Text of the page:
At Power to the Pixel 2014, eight projects were pitched in the Finance Forum: Block Seven (pictured); The Flickering Flame (a Ken Loach biopic that won the €6,000 ARTE International Prize); The Infinity Engine; My Enemy, My Brother; How to Kill Uffie; On Screen Off Record; Urbance and Loving Long-Distance.
Although the assembled commissioning editors and digital content executives were briefed to offer advice on where the producers of each project might go for finance, inevitably there were questions about the structure, content and viability of projects. Here is a round up of the most common concerns and suggestions that may help you better develop your own interactive content.
If you are lucky, you will have established, built and nurtured relationships with the people in power long before you need to ask them for money; maybe they’ve been tracking your career for a number of years and are receptive to discussing your new projects in a collaborative and supportive way. But more likely, you’ll find yourself a situation where you are forced to pitch cold to someone who has never heard of you, who doesn’t know your work and has never heard of your project. That’s intimidating enough, but then you’ll find that you have to do this to a panel of people you’ve never met, and in front of an audience of up to 200 of your peers. And once you’ve pitched under the bright lights of the auditorium, you have to stand there while they deliver their equally public assessment of your project.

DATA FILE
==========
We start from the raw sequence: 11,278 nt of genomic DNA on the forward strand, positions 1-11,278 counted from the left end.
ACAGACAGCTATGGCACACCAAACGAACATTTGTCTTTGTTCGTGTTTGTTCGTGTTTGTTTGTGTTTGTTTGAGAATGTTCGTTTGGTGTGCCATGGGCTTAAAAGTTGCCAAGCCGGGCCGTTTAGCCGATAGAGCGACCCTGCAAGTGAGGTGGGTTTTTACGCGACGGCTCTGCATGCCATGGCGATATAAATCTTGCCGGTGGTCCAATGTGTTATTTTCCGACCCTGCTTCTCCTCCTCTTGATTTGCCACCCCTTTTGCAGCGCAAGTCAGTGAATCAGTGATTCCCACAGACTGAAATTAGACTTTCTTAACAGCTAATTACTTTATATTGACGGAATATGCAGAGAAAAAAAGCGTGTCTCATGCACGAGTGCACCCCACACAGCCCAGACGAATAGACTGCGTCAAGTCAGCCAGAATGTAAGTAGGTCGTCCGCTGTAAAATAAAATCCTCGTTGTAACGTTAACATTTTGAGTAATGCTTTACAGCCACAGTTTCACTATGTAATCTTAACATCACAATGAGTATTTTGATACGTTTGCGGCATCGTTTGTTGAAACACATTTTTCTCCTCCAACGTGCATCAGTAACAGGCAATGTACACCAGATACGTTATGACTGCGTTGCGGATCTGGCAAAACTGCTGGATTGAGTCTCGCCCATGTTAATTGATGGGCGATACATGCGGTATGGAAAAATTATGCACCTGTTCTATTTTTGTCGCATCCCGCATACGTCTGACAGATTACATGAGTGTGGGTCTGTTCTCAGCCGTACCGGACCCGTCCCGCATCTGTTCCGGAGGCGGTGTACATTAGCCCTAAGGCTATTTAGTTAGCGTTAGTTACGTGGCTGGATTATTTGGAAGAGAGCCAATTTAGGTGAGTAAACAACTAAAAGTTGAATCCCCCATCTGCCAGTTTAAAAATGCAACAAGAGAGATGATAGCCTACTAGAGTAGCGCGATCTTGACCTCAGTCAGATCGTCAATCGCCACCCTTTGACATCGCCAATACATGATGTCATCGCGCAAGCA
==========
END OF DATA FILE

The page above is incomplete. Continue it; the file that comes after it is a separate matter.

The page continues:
Panels generally respond well to the following elements being in evidence in the project and expressed via the pitch. (Photo (C) TVMole)
One of the many commissioner panels at Sheffield Doc/Fest 2014 concentrated on arts programming and revealed a new trend among arts commissioners: the desire to see art in action. Most channels seem to be moving away from having a host or experts talking about art towards wanting to see artists actually performing and creating art, removing the barrier between artist and viewer.
In January 2014, Writer/Director Stephanie Wessell started on Sheffield Doc/Fest’s Fast Track To Features scheme. Beginning with a relatively undeveloped idea, she nonetheless progressed through the three selective stages of the scheme to reach the final six and publicly pitch what is now a project-in-development, at the festival in June. Here are her thoughts about pitching her documentary/drama feature project in public.
Following on from Good Pitch… advice from observing what commissioners and buyers responded well to in public pitches at Krakow Film Festival’s Dragon Forum 2014 and Sheffield Doc/Fest’s Fast Track to Features 2014 here are some tips on what not to do in a pitch.
Negative feedback can generally be put into one of two categories: that which relates to the idea for a film and that which relates to the physical delivery of the pitch and description of that idea. If you watch a lot of public pitches you may notice that those who get to pitch first are given constructive feedback preceded by some encouragement and positivity about some aspect of the project. Those filmmakers unlucky enough to be pitching last, at the end of the day, or both, may find that the decision makers are fatigued and therefore a little less diplomatic in their critiques. (Photo (C) TVMole)